Today has been a hard day. Although not as hard as it was one year ago this evening, when my mom took her last breath. I was blessed with my mom for over 56 years of my life. While not every moment was hugs and kisses, that long span defined our relationship, mother and daughter, and friends.
For the first time this morning, I sat and read all the comments friends had left on my facebook page one year ago today, about 600 of them. I knew I didn’t have the strength prior. Crocodile tears were in abundance. With some, telling the honest to goodness truth about this “passage of life”, “Donna, you will never get over this, you will think of her everyday and you will miss her everyday, but I am here to help you”… They are right. Never in my life will I stop missing her, and everyday of my life, just like I have with both my sisters, and Jim’s death, I will think of her, and I am very grateful for that.
My mother was quite a character. People, friends would tell me how strong I was, and then they’d meet my mom and smile “Omg, I can see why, now!” I am smiling. My mother’s strength and love had carried me through a lot in my life, and throughout HER life. You never know what a person is going through, unless they tell you. My mother kept a lot to herself, as do I. She never liked that I blogged, because she felt I put too much out for people to read or see. But writing, sharing for me, is how I get through. “Mom I wouldn’t blog about my sex life, even if I had one!” She would roll her eyes and shrug her shoulders, head out the door to the gardens that she so lovingly cared for for decades. How grateful I am, today, that I had my mom as long as I did.
“A strong woman looks a challenge dead in the eye, and gives it a wink.” – Gina Carey
My relationship with my mother was strong, complicated, ever changing. We argued, we made up, we argued some more, we laughed. We were always “doing something”, because my mom could not sit long. Unless she wasn’t feeling good, and then you’d find her cozied up with glasses on, nose in a book. She helped me with my studios past and present, renovating my home, and it didn’t matter the dozen or less times we weren’t speaking, if I needed her, all I had to do was call. She was amazingly resourceful, I have never known anyone (but my father) who had the talent to fix, repair, replace ANYTHING! Except of course, addiction and alcoholism.
“The heart of a mother is a deep abyss at the bottom of which you will always find forgiveness.” – Honore de Balzac
Like many of us, moments from my childhood reared pain in maturity, but I had long since forgiven my mother for the manner in which she treated me, because maturity showed me my own imperfections, and I not only loved my mom, I liked her. I wanted her in my life. So in my late 20’s after years of “therapy”, I forgave, and freed myself of the disappointment, harm that I believe only happened because of the hell she had lived through. I still struggle daily with self defeating behavior, but it’s all mine. I am the only one who can change that, and someday’s I succeed, other days, not so much.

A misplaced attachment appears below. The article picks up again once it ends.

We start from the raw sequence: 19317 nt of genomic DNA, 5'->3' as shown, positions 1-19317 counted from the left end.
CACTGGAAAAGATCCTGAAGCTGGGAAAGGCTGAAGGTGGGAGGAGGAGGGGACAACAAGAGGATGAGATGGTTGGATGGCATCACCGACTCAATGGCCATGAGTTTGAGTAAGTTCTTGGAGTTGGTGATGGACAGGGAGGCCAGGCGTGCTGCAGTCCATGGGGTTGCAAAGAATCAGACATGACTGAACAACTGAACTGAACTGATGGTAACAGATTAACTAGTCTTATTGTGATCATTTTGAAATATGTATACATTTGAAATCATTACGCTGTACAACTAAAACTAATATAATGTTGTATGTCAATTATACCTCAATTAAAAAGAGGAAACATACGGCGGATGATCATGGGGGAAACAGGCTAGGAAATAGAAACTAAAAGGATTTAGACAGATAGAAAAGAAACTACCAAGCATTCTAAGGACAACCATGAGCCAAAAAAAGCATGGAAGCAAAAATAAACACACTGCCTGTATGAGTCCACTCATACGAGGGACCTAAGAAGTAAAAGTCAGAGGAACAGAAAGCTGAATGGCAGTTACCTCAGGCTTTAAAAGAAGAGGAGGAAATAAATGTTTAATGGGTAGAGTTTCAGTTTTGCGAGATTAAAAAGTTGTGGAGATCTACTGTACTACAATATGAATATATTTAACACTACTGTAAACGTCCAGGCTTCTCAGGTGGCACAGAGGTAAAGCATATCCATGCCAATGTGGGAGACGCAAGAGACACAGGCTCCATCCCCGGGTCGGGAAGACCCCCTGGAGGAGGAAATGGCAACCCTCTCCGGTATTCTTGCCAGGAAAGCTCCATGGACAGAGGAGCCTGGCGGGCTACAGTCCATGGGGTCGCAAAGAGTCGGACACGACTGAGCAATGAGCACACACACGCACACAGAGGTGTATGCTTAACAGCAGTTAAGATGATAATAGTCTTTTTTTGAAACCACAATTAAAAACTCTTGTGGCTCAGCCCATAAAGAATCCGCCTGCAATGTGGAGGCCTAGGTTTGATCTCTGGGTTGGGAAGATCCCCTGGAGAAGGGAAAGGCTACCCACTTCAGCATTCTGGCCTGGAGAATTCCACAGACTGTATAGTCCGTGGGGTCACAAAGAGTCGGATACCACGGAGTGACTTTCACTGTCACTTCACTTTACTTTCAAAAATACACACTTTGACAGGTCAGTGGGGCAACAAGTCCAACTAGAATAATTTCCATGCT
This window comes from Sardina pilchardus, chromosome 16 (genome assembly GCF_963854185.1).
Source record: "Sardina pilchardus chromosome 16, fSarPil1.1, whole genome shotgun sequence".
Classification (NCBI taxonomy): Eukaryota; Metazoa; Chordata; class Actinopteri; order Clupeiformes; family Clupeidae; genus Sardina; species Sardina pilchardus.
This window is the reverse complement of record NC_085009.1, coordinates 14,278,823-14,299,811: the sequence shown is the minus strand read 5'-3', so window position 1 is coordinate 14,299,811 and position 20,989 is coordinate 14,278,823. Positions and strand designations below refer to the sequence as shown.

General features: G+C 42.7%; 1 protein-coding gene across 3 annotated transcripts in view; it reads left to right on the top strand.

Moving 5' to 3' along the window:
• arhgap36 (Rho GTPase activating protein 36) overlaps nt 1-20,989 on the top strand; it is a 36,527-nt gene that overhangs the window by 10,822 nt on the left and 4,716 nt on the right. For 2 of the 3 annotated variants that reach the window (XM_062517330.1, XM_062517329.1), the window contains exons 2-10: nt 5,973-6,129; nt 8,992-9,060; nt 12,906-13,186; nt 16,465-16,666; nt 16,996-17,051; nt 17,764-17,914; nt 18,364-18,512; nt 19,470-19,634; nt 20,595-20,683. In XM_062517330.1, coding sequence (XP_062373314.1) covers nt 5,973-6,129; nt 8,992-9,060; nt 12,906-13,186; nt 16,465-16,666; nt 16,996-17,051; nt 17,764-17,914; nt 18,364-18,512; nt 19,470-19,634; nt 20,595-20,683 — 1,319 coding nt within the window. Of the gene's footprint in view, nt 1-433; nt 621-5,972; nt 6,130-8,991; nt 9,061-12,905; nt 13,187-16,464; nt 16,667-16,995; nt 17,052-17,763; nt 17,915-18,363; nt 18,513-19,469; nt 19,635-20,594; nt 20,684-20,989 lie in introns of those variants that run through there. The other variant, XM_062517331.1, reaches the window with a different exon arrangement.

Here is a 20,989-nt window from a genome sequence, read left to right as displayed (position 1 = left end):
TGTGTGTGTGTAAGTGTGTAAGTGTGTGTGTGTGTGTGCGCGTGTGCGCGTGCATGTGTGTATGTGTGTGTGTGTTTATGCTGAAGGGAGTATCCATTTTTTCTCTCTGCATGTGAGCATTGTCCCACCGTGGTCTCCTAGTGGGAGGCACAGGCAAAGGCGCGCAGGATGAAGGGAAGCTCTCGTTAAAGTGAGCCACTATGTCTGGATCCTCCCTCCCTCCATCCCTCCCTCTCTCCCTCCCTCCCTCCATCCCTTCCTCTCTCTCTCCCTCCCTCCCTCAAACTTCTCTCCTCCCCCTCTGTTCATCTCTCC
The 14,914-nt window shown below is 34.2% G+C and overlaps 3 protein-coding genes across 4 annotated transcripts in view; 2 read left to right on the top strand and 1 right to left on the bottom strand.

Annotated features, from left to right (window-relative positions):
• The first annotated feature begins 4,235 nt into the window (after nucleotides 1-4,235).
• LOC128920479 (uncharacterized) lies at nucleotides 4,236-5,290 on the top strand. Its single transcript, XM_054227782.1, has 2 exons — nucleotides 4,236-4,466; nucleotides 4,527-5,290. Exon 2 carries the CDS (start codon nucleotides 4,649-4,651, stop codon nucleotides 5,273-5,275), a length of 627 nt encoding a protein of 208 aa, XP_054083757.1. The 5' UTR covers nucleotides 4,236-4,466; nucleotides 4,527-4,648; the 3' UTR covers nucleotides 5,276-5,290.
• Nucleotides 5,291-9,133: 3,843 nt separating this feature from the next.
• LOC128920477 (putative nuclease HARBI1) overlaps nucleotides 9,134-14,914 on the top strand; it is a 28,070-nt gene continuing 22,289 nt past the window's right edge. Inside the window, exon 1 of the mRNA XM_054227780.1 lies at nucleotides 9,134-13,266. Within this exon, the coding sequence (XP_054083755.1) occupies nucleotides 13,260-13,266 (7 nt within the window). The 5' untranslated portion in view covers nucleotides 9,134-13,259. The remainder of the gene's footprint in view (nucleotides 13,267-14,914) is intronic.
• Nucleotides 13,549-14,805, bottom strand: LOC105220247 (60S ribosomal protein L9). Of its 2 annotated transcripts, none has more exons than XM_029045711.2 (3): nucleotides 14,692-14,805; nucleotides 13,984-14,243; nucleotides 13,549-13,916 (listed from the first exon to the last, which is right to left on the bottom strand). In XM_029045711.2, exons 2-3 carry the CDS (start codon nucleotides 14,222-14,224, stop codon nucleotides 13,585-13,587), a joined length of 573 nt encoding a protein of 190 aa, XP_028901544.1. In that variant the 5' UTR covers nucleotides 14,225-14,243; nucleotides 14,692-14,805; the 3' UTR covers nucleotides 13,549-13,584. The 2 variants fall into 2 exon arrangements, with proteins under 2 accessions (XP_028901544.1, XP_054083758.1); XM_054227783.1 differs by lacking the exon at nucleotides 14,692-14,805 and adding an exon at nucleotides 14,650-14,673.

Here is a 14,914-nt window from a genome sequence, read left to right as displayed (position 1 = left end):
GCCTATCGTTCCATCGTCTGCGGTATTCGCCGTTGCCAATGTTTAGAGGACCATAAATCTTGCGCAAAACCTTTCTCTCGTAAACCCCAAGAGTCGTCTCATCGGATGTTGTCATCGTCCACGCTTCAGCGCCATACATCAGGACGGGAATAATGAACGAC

My relationship with my mom in my 40’s and 50’s were the best. Both single, we looked out for each other in a world that wasn’t always easy to exist in. A therapist once described my relationship with my mom as “spousal”. I laughed. Um, no, CLEARLY she was always the mother! And I smile. We spent a lot of time together, enough that I know I will for the rest of my life have memories of her, us. I could go on and on pages long, of the countless things my mother did that helped me, but I’d rather save them for the days ahead when I need to remember them. In my 40’s and 50’s she was my greatest support, particularly when she gave back the care giving I did for her through her cancers, and she, through my own.
A friend said to me after she passed “Donna, I knew your mother had been through some shit in life, I knew it just by her stance alone “Don’t mess with me!” I laughed and nodded. Like mother, like daughter there. Our lives ran parallel in many ways, both affected by another’s alcoholism, both betrayed in marriage, both creative souls, financial duress, heartache and disappointment. There were times we laughed so hard I had to go take a shower, because the tears ran down my legs. One way we did differ was when I would do something REALLY stupid (and that happens a lot) the first thing I would do is call my mom and tell her. She would say “And don’t go sharing this with everyone either!”. But of course, I did. As soon as I hung up the phone I called one of my girlfriends and share my stupidity, because I learned long ago how to laugh at myself, and my many true friends love to laugh as much as I did. Laughter is healing, and my favorite emotion is laughter through tears. I had a lot of these with my mom.